Master Dogen also emphasizes that a small donation or gift, though meagre yet given with sincerity and generosity, may mean more than a casual giving of great treasure.
He references a couple of old Buddhist stories to make his point: The first (from the Treatise on the Great Perfection of Wisdom) is a story of a poor old woman who made a simple offering to Buddha of the water that she had used to rinse rice and, as a result, was reborn to eventually became a buddha herself. The second concerns the great King Ashoka who, unable one day to give gold or money, donated with sincerity a mere half a crabapple to a monastery, which the monks received courteously, ground into flour, and baked into a cake which was shared by all (from the Ashoka sûtra).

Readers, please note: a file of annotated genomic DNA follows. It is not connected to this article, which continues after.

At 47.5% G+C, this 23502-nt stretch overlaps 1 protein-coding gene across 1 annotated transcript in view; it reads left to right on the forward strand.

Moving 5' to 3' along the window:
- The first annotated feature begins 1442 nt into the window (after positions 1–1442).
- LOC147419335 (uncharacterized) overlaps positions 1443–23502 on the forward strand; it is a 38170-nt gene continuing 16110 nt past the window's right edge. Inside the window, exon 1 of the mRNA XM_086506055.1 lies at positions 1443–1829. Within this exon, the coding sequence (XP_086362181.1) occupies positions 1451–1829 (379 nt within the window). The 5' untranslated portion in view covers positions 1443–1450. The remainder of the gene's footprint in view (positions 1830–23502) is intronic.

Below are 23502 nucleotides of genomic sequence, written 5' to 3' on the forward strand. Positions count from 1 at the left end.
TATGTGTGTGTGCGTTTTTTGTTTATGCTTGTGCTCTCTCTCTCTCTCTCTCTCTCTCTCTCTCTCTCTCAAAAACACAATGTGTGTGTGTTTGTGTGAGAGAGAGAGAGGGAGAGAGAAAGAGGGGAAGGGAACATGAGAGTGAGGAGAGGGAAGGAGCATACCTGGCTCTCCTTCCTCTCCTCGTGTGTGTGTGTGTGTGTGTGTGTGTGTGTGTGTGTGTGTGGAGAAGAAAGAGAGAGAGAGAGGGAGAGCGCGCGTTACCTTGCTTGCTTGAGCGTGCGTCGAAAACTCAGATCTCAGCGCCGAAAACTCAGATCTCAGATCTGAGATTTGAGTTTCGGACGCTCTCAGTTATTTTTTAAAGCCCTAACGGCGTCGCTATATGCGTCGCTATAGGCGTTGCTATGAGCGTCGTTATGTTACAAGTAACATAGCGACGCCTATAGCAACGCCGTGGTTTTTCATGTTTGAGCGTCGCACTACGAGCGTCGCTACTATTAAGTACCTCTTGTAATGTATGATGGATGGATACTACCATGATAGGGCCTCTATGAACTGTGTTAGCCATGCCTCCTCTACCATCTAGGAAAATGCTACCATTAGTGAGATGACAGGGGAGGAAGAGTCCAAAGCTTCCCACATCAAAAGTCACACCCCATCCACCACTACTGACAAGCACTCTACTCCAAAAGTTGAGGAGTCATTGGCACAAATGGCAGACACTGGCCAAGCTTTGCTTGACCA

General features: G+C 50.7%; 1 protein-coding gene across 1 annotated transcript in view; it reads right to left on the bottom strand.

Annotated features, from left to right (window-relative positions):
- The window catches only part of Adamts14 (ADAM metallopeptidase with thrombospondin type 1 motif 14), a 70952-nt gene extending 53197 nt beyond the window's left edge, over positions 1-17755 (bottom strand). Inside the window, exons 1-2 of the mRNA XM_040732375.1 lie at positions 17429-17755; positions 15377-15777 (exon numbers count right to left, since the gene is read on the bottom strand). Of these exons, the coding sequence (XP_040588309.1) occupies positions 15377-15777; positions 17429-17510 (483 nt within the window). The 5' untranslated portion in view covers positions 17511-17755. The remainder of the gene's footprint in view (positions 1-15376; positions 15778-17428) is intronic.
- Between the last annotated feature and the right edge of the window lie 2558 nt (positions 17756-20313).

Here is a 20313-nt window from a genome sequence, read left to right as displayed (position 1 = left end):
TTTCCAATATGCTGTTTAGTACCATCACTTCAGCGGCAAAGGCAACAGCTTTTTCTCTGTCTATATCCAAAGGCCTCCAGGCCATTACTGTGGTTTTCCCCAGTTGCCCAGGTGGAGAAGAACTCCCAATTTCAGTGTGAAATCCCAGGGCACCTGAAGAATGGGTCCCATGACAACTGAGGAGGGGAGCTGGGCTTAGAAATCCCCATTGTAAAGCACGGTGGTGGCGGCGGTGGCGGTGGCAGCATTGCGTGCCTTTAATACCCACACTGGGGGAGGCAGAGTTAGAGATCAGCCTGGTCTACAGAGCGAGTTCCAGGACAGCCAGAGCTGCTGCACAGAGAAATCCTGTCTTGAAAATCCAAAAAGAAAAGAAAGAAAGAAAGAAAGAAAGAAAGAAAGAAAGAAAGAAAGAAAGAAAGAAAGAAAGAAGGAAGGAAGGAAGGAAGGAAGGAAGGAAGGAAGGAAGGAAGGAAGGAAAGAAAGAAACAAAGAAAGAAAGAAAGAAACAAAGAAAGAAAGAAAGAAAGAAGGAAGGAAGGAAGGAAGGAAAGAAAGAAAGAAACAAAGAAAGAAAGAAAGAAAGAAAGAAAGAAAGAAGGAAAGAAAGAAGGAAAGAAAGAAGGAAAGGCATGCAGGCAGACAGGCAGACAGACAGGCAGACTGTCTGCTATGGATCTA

The passage also refers to the Buddha as "Him of Ten Names", because many names are used to describe the Buddha. One sometimes heard is "awake and generous one", which seems fitting here.
As for the [proper] attitude in preparing food offerings and handling ingredients, do not debate the fineness of things and do not debate their coarseness, but take as essential the profound arousal of a true mind and a respectful mind.
Have you not seen that a single bowl of starchy water, offered to Him of the Ten Names, naturally resulted in wondrous merit that carried an old woman through future births; and that half a crabapple fruit, given to a single monastery, enabled King Ashoka finally to establish his vast good karmic roots, gain a prediction, and bring about a great result? Although they create a karmic connection with the Buddha, [donations that are] large and vacuous are not the same as [ones that are] small and sincere. This is the practice of a [true] person.
From: Tenzo Kyokun - Instructions for the Cook by Eihei Dogen - Translated by Griffith Foulk